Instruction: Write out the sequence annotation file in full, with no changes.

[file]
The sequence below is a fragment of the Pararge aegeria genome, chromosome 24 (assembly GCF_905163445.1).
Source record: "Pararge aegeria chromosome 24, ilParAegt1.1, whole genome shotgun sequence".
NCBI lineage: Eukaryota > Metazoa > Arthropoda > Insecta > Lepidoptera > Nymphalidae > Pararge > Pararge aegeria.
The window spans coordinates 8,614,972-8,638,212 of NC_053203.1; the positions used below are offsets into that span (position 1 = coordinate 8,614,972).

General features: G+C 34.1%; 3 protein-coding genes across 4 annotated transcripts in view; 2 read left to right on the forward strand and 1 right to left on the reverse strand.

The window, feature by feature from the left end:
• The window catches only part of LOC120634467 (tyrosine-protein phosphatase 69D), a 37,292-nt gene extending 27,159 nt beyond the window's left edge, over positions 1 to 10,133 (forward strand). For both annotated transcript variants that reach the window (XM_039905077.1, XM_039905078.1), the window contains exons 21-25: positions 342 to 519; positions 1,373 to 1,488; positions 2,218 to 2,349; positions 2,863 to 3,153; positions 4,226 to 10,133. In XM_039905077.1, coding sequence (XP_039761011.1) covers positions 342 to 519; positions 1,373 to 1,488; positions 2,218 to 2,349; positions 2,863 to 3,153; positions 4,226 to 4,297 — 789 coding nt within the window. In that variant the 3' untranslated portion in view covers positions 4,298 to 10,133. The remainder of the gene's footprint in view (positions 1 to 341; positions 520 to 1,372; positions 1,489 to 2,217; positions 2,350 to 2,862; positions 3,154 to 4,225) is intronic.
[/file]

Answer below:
The sequence below is a fragment of the Pararge aegeria genome, chromosome 24 (assembly GCF_905163445.1).
Source record: "Pararge aegeria chromosome 24, ilParAegt1.1, whole genome shotgun sequence".
NCBI lineage: Eukaryota > Metazoa > Arthropoda > Insecta > Lepidoptera > Nymphalidae > Pararge > Pararge aegeria.
The window spans coordinates 8,614,972-8,638,212 of NC_053203.1; the positions used below are offsets into that span (position 1 = coordinate 8,614,972).

General features: G+C 34.1%; 3 protein-coding genes across 4 annotated transcripts in view; 2 read left to right on the forward strand and 1 right to left on the reverse strand.

The window, feature by feature from the left end:
• The window catches only part of LOC120634467 (tyrosine-protein phosphatase 69D), a 37,292-nt gene extending 27,159 nt beyond the window's left edge, over positions 1 to 10,133 (forward strand). For both annotated transcript variants that reach the window (XM_039905077.1, XM_039905078.1), the window contains exons 21-25: positions 342 to 519; positions 1,373 to 1,488; positions 2,218 to 2,349; positions 2,863 to 3,153; positions 4,226 to 10,133. In XM_039905077.1, coding sequence (XP_039761011.1) covers positions 342 to 519; positions 1,373 to 1,488; positions 2,218 to 2,349; positions 2,863 to 3,153; positions 4,226 to 4,297 — 789 coding nt within the window. In that variant the 3' untranslated portion in view covers positions 4,298 to 10,133. The remainder of the gene's footprint in view (positions 1 to 341; positions 520 to 1,372; positions 1,489 to 2,217; positions 2,350 to 2,862; positions 3,154 to 4,225) is intronic.